According to a 2009 study conducted by the University of Michigan, T-bone accidents (side-impact crashes) account for 13% of all car accidents and 18% of all fatal car accidents. While front-impact car accidents have been the focus of car safety, auto engineers are now turning their attention to side-impact collisions, which can result in brain injuries, pelvic and torso injuries, and spine and neck injuries. The government does do crash tests, but are they complete and accurate for T-bone accidents?
Car Accident Injuries For Dummies
The National Highway Traffic Safety Administration (NHTSA) conducts car accident tests by placing two dummies in the driver’s seat and back seat of a car. A 1.5-ton weight careens into the vehicle at a speed of nearly 40 mph. Then, the NHTSA ranks the impact to the dummies’ chests on a scale of one to five stars. If the NHTSA considers head injuries likely in a side-impact crash, it will also report on those risks.
Additionally, the Insurance Institute for Highway Safety (IIHS) uses a barrier shaped like a small truck weighing 3,300 pounds, which is slammed into the test vehicle, with two dummies inside, while traveling just over 30 mph. The IIHS rates vehicles using one of four labels from “poor” to “good” based on a potential risk of injury to various points on the body from the head to the femur.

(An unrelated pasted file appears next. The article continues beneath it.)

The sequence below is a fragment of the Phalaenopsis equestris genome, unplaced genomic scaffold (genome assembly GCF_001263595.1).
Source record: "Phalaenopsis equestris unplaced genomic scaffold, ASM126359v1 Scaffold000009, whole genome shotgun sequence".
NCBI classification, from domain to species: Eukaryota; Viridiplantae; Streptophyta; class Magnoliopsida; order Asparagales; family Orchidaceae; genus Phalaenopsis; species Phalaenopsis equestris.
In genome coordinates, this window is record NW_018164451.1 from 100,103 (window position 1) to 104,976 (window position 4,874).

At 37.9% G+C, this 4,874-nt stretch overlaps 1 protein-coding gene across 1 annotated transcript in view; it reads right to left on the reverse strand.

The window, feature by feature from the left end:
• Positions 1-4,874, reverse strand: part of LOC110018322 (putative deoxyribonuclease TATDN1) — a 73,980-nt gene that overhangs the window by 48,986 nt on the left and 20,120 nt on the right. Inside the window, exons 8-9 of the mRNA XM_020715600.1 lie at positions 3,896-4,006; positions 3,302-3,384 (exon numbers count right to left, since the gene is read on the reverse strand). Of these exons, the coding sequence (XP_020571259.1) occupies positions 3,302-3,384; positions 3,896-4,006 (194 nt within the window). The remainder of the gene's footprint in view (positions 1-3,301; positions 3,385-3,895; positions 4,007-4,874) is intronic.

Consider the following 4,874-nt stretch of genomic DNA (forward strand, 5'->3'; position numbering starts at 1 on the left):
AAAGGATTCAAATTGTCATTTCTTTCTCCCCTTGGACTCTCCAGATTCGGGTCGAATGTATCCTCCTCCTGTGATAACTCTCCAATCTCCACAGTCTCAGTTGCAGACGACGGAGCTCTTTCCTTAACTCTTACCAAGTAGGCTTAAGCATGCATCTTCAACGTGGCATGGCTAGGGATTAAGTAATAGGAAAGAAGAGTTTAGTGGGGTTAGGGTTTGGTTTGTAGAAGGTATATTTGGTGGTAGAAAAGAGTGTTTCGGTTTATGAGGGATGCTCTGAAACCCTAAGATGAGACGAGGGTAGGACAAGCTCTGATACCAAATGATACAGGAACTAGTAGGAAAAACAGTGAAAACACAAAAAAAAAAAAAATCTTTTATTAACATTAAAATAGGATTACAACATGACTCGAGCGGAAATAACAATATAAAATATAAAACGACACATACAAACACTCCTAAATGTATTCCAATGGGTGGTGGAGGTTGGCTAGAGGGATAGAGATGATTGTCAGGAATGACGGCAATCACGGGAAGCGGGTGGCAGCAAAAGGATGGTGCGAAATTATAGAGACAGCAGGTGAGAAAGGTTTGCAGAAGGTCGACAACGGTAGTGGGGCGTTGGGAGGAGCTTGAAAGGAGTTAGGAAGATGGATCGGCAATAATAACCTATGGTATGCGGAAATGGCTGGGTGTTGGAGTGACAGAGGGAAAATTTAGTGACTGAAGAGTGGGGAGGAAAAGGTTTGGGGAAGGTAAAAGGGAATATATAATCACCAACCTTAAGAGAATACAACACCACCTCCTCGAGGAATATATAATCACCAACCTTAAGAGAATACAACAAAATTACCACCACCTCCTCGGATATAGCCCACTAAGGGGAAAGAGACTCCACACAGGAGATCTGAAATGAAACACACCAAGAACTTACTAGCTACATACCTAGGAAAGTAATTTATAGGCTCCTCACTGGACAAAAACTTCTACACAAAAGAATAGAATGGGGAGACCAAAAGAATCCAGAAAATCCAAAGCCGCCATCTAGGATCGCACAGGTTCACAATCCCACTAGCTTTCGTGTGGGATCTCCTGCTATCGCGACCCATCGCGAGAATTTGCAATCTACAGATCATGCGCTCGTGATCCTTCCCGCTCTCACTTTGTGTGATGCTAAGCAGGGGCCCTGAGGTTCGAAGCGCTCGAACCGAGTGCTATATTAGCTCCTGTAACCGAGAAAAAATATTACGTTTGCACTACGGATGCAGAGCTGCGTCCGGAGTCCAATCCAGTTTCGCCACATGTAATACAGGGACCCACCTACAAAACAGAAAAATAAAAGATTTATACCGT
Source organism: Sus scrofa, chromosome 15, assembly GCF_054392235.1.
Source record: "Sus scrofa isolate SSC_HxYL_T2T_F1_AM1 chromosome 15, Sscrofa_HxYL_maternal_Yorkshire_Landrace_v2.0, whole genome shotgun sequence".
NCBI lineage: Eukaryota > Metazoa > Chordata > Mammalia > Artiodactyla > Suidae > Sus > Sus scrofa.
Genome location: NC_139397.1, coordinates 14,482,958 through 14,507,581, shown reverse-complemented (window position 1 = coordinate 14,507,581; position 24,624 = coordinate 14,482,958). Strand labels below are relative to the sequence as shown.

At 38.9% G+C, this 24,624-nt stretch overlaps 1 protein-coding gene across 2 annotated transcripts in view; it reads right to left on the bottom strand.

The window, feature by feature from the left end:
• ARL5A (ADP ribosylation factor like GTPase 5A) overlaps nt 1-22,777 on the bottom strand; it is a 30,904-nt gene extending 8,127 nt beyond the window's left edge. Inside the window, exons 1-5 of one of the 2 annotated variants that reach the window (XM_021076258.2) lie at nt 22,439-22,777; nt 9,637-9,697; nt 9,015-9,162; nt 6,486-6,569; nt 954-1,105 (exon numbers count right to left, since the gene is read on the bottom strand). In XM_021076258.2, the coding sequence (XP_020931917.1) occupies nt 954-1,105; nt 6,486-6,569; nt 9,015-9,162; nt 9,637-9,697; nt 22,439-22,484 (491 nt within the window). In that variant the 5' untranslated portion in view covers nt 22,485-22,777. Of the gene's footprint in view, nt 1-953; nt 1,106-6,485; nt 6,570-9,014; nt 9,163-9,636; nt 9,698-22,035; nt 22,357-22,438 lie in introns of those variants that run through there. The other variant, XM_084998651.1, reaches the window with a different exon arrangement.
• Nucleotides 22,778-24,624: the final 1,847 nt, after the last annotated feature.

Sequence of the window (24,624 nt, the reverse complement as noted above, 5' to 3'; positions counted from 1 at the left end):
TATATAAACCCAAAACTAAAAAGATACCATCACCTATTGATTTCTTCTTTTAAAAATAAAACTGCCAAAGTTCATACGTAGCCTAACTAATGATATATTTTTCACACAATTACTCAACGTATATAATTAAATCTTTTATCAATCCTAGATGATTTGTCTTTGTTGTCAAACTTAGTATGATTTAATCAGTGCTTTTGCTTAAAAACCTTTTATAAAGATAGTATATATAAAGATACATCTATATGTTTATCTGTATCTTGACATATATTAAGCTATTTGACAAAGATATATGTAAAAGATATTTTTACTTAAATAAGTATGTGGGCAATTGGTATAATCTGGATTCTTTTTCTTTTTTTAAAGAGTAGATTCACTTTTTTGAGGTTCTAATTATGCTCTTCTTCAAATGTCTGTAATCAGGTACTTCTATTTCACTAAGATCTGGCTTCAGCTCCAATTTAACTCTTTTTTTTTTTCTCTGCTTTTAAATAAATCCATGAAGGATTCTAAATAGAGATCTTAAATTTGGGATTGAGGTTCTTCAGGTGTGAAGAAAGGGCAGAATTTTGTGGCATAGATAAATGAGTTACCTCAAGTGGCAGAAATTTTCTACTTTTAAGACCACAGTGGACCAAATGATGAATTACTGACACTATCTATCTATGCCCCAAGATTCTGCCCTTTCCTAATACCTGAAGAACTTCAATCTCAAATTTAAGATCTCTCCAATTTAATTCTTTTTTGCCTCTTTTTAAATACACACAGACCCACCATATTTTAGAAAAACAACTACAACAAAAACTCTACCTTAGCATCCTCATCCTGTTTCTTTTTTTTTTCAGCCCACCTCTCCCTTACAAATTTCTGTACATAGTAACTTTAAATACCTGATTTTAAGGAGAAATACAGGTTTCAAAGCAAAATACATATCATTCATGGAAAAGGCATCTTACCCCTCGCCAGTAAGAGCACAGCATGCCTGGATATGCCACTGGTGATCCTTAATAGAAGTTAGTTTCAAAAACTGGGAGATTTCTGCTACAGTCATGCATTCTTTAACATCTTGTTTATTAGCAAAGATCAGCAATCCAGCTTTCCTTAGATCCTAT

Flaws in the NHTSA and IIHS Car Accident Stats
The NHTSA and IIHS side-impact crash ratings contain valuable information on car safety, but do not consider the unique injuries that may be sustained by small children, infants and heavier adults in accidents. They also only reflect test results from extremely specific and controlled situations, whereas real-life side-impact crashes occur in different circumstances, at varying speeds and at many angles.
In addition, the NHTSA’s rankings are only based on the likelihood of chest injuries, not all personal injuries sustained. If a vehicle does not protect occupants from significant head or brain trauma, that fact may be obscured by a better test result for chest injuries. Also, the IIHS ratings are compilation scores that could de-emphasize the likelihood of certain more-dangerous types of personal injury. Beyond these scores, there is also a formula for how car accident settlements work.
How Car Accident Settlements Work
California follows a legal doctrine called “pure” comparative negligence. When someone is injured in a car accident, he or she may recover damages for his or her personal injuries, but a percentage of fault for the accident is allocated among all people involved in it.
For example, if a judge or jury determines that you are 40 percent at fault for a car accident because you entered an intersection as the traffic signal was turning red, and the other driver in the crash is 60 percent at fault for failing to look before entering the intersection at excessive speed, you could only recover 60 percent of the damages for your personal injuries because you were 40 percent at fault for the crash.
When to Contact a California Car Accident Lawyer
If you are involved a car crash, then you need to consult an accident attorney about your rights. As you’ve read above, this can be a tricky area of law and you need experience on your side. Please call 877-702-7274 to speak to us today.
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